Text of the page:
Somerset Alabaster or Gypsum


Somerset Alabaster/Gypsum (calcium sulphate) 12cm and 525gm

Location, Watchet, Somerset, UK

Size; 12cm x 6cm x 5.5cm  Weight; 525gm

Ref No 2046

Out of stock

Out of stock



Somerset Alabaster or Gypsum (calcium sulphate) 12cm and 525gm

This specimen of Somerset Alabaster or Gypsum is a salmon pink colour. It has come from Blue Anchor Bay, in Somerset. This specimen weighs 525gm and is 12cm at the widest point. The nodular pink alabaster comes from the green and grey mudstone at the eastern end of Blue Anchor Bay. The gypsum from Blue Anchor Bay is sought after by sculptors and has been for hundreds of years. Because of the fine grains in the gypsum, it is easy to polish. Additionally it was popular, being a softer and more workable alternative to marble.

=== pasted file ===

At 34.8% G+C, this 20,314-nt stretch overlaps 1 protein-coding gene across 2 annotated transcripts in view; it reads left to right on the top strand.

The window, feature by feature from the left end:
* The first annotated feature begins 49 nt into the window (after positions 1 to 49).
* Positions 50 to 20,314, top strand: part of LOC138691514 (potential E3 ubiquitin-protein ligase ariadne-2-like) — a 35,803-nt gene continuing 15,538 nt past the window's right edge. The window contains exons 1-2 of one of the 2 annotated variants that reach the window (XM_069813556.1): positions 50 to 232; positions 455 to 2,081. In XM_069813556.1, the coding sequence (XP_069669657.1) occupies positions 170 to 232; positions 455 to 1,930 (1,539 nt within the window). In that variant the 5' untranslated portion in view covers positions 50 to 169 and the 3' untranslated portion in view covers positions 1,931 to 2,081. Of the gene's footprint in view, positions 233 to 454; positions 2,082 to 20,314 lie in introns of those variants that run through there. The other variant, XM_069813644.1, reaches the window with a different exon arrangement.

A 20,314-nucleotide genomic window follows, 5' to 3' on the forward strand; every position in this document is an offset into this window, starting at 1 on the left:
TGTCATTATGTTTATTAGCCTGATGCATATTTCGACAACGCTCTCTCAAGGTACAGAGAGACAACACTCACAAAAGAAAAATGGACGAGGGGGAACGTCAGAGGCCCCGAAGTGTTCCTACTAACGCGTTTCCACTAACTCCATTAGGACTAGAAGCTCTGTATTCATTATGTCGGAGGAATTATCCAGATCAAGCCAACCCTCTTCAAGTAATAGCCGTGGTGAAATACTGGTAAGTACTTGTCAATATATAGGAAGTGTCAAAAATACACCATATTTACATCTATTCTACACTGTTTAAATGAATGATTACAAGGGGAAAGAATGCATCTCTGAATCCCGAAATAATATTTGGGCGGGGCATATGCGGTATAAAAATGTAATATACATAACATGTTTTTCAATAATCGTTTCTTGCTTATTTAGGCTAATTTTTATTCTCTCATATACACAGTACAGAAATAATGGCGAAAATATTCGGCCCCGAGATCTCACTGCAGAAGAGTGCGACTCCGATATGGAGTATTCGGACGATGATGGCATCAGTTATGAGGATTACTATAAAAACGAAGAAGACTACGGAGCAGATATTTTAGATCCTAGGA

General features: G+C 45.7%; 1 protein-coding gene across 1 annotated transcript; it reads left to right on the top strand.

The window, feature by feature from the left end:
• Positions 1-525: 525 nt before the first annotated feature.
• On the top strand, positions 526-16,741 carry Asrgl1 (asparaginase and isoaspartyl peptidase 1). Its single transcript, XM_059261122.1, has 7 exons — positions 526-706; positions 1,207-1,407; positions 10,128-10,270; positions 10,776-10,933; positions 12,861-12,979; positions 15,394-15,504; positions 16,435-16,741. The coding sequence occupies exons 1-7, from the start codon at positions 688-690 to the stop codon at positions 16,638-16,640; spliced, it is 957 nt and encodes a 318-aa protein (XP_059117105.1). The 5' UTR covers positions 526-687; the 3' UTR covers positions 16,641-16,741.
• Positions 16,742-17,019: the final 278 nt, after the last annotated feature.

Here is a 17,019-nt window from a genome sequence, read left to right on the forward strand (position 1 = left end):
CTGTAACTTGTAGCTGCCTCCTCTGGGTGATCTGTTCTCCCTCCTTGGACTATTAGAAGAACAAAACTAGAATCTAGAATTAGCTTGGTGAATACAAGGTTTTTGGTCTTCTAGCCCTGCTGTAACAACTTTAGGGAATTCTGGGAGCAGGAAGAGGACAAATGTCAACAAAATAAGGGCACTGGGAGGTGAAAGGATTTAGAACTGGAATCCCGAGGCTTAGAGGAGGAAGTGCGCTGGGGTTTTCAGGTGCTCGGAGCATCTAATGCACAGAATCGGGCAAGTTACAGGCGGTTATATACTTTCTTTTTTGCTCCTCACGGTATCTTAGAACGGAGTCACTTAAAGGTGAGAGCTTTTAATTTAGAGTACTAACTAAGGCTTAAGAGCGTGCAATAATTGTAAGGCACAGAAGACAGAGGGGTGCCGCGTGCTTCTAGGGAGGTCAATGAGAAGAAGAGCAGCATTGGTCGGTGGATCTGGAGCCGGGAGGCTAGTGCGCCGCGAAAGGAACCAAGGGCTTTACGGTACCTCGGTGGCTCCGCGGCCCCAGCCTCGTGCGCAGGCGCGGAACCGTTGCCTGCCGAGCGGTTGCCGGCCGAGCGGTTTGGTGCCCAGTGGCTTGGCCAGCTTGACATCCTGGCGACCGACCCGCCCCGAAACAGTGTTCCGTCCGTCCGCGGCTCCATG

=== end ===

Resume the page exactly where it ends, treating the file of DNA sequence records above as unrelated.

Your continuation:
Alabaster gets its name from the Greek word ‘alabaster’s‘. Alabaster is a crystalline and also a translucent form of Gypsum. (a hydrous sulphate of calcium) It is classified as an evaporite mineral, formed millions of years ago. It was formed by the evaporation of lakes, leaving the gypsum behind to solidify. In the same way as salt is produced in salt pans or flats. These days the largest workable deposits of Alabaster are in the Ebro Valley in Aragon, Spain.The ancient Greeks and Romans regarded this as an important mineral for carving and making storage and also drinking vessels. When cut in thin sheets, alabaster was used in windows, as it was translucent enough to let the light through.

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